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Discussion Starter · #1 ·
Hi all

New to forum I was directed here from the Slowtwitch forum.

Well I just discovered the joys of down hill riding at Tamarack ski resort in Idaho and want to upgrade my mid-90's Trek 800. People said we were crazy riding no suspension bikes down a ski hill but we still had a blast.

I've been looking around and am considering buying a frame to build up instead of the entire bike. Right now there is a Kona Kikapu 2006 frame for sale for $200.00 that is new.

So the big Q would be what is everyone's experience in building up a bike vs buying outright from a cost perspective. I want to do it right and have a nice machine to enjoy for years. I have no issue with doing the wrench work. Mid level components probably or built to factory component level.

Would you recommend buying the frame and adding components or buying one complete?

Thanks in advance for input
 

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spec4life???..smh...
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From all iv ever read it is definently more expensive to build your own bike rather than buying one complete. The reasoning is that big brand compnies can buy parts in bulk and therefor get them at a lower price than we can puchase one at retail.

However when you build your own bike you can put the exact componets that you want. I think its every riders dream to eventually build a bike from the frame up but in the end buying one already complete is the way to go on a budget.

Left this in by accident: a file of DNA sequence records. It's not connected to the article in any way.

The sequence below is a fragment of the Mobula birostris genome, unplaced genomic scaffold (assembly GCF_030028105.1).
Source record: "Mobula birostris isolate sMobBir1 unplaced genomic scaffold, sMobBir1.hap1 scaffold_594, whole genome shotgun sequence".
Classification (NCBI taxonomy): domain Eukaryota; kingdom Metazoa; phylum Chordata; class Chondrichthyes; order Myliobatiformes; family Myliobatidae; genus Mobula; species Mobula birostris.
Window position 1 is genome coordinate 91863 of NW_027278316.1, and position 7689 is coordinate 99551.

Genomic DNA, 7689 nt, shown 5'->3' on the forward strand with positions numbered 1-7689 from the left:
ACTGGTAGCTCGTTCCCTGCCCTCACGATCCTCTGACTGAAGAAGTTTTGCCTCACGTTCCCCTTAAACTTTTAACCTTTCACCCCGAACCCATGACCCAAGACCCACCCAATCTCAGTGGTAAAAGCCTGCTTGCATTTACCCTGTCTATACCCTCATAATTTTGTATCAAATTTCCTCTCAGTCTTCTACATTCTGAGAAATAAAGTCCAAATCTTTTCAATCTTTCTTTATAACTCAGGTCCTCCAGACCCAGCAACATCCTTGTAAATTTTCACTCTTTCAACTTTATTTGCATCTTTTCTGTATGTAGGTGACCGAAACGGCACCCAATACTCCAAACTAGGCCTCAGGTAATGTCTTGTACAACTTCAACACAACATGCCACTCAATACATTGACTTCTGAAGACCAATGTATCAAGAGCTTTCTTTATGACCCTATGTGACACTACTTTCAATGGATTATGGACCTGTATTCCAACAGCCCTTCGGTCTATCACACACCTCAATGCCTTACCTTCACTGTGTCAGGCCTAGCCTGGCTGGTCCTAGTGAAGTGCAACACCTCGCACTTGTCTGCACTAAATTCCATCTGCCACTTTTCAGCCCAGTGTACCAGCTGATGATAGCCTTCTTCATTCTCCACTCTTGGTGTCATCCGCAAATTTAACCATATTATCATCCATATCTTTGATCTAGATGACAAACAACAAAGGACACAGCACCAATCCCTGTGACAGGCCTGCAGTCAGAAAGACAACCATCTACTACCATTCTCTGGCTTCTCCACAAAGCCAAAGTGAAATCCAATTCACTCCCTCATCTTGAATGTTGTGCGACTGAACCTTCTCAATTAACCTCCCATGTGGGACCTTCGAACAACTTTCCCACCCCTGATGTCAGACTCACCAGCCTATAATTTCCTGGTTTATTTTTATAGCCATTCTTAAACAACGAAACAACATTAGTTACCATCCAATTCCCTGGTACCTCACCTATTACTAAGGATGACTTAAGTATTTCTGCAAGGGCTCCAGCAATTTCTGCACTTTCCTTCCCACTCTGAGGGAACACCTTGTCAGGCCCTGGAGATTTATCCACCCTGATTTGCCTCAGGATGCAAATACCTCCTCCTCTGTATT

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Welcome to the forums. You will find there are some great people that try to answer all the questions quickly. In response to your question I dont know what you should do since im a newbie!!!!!!!!!!!!!!:D
 

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Depends...

Before you start be honest about your motivation. If you plan to build just to save money - don't do it unless you got plenty of time and experience. The first time is usually a costly learning experience. If you do like wrenching - go ahead.

Building a bike can be done at a competitive price. Lot's of sales events and the internet provide ample opportunities to buy components at reasonable prices. It just takes time and effort as well as some patience to do the shopping. It also takes experience to avoid the expensive mistakes.

But don't expect to beat the bike vendors prices. In my experience the net/net price of a built-it-yourself bike is in the range of the stock bike. The advantage of the built-it-yourself bike is that you control which parts you spend more money on and which less. Your built bike for example may have a better fork but a lower quality crank set compared to the stock price.

Building your own bike at a competitive price likely get's easier the larger the budget for the new bike is. Main reason here is that the last bit of technology advantage is the most expensive. So compromising on quality of one part may set quite a bit of budget free. I've built low cost bikes as well as pretty nice ones at competitive prices. But low cost did require way more creativity and patience.